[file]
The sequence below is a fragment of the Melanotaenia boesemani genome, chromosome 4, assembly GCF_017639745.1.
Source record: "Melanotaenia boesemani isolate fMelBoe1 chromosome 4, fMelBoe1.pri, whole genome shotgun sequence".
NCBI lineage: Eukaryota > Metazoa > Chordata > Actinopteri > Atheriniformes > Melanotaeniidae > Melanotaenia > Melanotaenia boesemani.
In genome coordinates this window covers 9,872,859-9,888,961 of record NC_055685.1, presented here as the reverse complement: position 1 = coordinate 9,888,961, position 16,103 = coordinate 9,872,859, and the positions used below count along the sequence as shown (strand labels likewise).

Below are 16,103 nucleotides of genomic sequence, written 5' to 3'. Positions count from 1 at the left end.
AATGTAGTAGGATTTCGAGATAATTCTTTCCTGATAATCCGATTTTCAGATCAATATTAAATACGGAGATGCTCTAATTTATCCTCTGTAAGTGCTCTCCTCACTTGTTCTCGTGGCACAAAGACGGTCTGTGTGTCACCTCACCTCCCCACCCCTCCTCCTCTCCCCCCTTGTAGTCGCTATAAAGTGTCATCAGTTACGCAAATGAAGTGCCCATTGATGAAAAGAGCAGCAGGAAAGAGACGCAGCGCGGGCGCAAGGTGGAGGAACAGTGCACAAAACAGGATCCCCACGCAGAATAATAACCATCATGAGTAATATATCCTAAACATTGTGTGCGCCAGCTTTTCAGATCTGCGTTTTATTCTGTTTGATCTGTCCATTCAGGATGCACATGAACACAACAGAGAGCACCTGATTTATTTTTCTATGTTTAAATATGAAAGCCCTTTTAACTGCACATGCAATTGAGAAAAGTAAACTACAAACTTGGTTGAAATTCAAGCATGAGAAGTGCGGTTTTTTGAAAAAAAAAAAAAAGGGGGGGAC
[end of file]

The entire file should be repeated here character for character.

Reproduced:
The sequence below is a fragment of the Melanotaenia boesemani genome, chromosome 4, assembly GCF_017639745.1.
Source record: "Melanotaenia boesemani isolate fMelBoe1 chromosome 4, fMelBoe1.pri, whole genome shotgun sequence".
NCBI lineage: Eukaryota > Metazoa > Chordata > Actinopteri > Atheriniformes > Melanotaeniidae > Melanotaenia > Melanotaenia boesemani.
In genome coordinates this window covers 9,872,859-9,888,961 of record NC_055685.1, presented here as the reverse complement: position 1 = coordinate 9,888,961, position 16,103 = coordinate 9,872,859, and the positions used below count along the sequence as shown (strand labels likewise).

Below are 16,103 nucleotides of genomic sequence, written 5' to 3'. Positions count from 1 at the left end.
AATGTAGTAGGATTTCGAGATAATTCTTTCCTGATAATCCGATTTTCAGATCAATATTAAATACGGAGATGCTCTAATTTATCCTCTGTAAGTGCTCTCCTCACTTGTTCTCGTGGCACAAAGACGGTCTGTGTGTCACCTCACCTCCCCACCCCTCCTCCTCTCCCCCCTTGTAGTCGCTATAAAGTGTCATCAGTTACGCAAATGAAGTGCCCATTGATGAAAAGAGCAGCAGGAAAGAGACGCAGCGCGGGCGCAAGGTGGAGGAACAGTGCACAAAACAGGATCCCCACGCAGAATAATAACCATCATGAGTAATATATCCTAAACATTGTGTGCGCCAGCTTTTCAGATCTGCGTTTTATTCTGTTTGATCTGTCCATTCAGGATGCACATGAACACAACAGAGAGCACCTGATTTATTTTTCTATGTTTAAATATGAAAGCCCTTTTAACTGCACATGCAATTGAGAAAAGTAAACTACAAACTTGGTTGAAATTCAAGCATGAGAAGTGCGGTTTTTTGAAAAAAAAAAAAAAGGGGGGGAC